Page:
One day, 115 Spanish warships carrying approximately 8,000 soldiers entered the harbor. The alarm was sounded and the 100 Portuguese soldiers in the three forts promptly abandoned their posts and fled. The island was captured without a shot and held until a treaty was signed a year later. The Portuguese had a strategy in place, but had not received the resources they needed to win the fight. They were outgunned and out manned.

All too often, us missionary types have brilliant strategic plans in place, but when the battle is engaged, we find that we are outgunned and out manned. Why? Because of a lack of prayer and prayer support. We can plan, budget, and strategize all year long, but if we don't spend time on our knees beseeching God for our people, our spiritual weapons won't be strong enough to do much damage. All too often, we are guilty of regularly failing to inform our prayer supporters of how they can pray, and therefore, we find that we are out manned and overwhelmed in the battle.

All of this is to say that God used an old fort to reminded me of the importance of my prayer time and your prayer ministry on our behalf and on behalf of our people. We need your prayers - it is how God has chosen to fight the battle for the souls of the people of metropolitan Porto Alegre, and it is an imminently winnable battle if we all do our part.

Monday, November 27, 2006

Our Missionary Thanksgiving

So what do you do when you want to celebrate Thanksgiving but you live 7,000 miles away from your family? Ah, obviously you celebrate with your missionary colleagues where you live - except in this case, they are all in the United States with their familes. So, we picked up and went to the 18th annual missionary Thanksgiving gathering in Florianopolis.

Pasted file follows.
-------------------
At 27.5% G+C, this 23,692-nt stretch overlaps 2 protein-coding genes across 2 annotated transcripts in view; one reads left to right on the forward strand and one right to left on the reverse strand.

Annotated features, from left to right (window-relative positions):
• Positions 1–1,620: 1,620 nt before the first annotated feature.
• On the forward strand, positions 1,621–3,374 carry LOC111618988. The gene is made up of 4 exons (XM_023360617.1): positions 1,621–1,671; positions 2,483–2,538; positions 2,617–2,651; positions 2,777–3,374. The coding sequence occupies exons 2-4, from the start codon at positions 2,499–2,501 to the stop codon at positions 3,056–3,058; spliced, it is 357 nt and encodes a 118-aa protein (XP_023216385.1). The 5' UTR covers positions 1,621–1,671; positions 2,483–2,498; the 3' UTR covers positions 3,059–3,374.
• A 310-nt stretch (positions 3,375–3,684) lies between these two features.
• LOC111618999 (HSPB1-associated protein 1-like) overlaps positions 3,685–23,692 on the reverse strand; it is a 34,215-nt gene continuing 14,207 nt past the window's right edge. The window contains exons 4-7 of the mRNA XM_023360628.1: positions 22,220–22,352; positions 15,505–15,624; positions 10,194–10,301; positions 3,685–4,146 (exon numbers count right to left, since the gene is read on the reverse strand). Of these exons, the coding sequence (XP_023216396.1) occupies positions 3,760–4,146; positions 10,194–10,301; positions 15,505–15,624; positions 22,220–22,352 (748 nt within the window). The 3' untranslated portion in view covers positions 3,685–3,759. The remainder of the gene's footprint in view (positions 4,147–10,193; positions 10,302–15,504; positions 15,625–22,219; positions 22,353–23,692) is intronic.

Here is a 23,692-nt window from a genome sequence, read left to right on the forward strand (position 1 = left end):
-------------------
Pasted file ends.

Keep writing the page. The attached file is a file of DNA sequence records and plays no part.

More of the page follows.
Florianopolis is a beach resort about 310 miles North of where we live. Years ago, the missionaries in Southern Brazil began to meet on Thanksgiving for their annual strategy and planning meeting. Over the years, it evolved from business into fellowship (Although we frequently end up drifting back to discussions of strategy and mission business). Last year's gathering was much bigger, but this year we had 7 IMB units representing 4 different states in Brazil, plus our Canadian missionary friends from Porto Alegre, whom we had the pleasure of traveling with.

We even managed to have an authentic Thanksgiving meal with turkey, stuffing, and cranberry sauce that I brought in from the USA a couple of weeks ago. Its nice to be able to eat Thanksgiving dinner and then walk down to the beach and play in the water! Was it worth the 9 hour drive home through construction, rain and traffic? You bet. Just don't tell anyone that your missionaries were playing on the beach while some of you were shoveling snow :)

Saturday, November 18, 2006

Cutting the Apron Springs

I just spent two weekends out of Brazil working on my degree in the USA. That was two weekends away from our church plants in São Leopoldo. For 10 months now, I've been out there multiple times per week praying, evangelizing, doing Bible studies, and trying to impart vision to our church planting team.

Now, my great desire is to see the Brazilians I have been working with completely take charge of the work. So, it may very well have been God's timing that had me miss a couple of weeks. But...it has been hard to not be there - to not know what was going on.